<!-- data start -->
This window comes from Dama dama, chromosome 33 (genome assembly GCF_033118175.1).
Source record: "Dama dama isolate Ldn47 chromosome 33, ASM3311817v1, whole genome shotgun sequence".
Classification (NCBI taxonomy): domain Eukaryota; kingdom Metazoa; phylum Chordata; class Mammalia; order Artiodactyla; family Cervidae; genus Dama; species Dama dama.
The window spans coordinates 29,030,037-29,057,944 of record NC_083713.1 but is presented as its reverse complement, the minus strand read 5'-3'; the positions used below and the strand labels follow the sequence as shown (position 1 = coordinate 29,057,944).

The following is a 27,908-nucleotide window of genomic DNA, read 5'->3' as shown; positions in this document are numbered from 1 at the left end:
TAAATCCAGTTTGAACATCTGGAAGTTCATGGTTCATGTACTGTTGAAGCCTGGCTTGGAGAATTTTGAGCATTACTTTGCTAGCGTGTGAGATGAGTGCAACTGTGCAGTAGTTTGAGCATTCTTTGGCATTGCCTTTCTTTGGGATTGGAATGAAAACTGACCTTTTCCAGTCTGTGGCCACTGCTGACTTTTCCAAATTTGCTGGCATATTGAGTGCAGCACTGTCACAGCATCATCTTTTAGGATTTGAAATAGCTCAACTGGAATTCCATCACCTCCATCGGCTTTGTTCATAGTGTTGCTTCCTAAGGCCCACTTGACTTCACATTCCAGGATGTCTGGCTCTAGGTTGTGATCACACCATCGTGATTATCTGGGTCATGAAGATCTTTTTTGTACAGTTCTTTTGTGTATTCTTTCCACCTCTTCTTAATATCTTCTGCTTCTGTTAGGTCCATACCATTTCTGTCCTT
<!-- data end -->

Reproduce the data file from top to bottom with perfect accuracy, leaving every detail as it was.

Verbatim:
This window comes from Dama dama, chromosome 33 (genome assembly GCF_033118175.1).
Source record: "Dama dama isolate Ldn47 chromosome 33, ASM3311817v1, whole genome shotgun sequence".
Classification (NCBI taxonomy): domain Eukaryota; kingdom Metazoa; phylum Chordata; class Mammalia; order Artiodactyla; family Cervidae; genus Dama; species Dama dama.
The window spans coordinates 29,030,037-29,057,944 of record NC_083713.1 but is presented as its reverse complement, the minus strand read 5'-3'; the positions used below and the strand labels follow the sequence as shown (position 1 = coordinate 29,057,944).

The following is a 27,908-nucleotide window of genomic DNA, read 5'->3' as shown; positions in this document are numbered from 1 at the left end:
TAAATCCAGTTTGAACATCTGGAAGTTCATGGTTCATGTACTGTTGAAGCCTGGCTTGGAGAATTTTGAGCATTACTTTGCTAGCGTGTGAGATGAGTGCAACTGTGCAGTAGTTTGAGCATTCTTTGGCATTGCCTTTCTTTGGGATTGGAATGAAAACTGACCTTTTCCAGTCTGTGGCCACTGCTGACTTTTCCAAATTTGCTGGCATATTGAGTGCAGCACTGTCACAGCATCATCTTTTAGGATTTGAAATAGCTCAACTGGAATTCCATCACCTCCATCGGCTTTGTTCATAGTGTTGCTTCCTAAGGCCCACTTGACTTCACATTCCAGGATGTCTGGCTCTAGGTTGTGATCACACCATCGTGATTATCTGGGTCATGAAGATCTTTTTTGTACAGTTCTTTTGTGTATTCTTTCCACCTCTTCTTAATATCTTCTGCTTCTGTTAGGTCCATACCATTTCTGTCCTT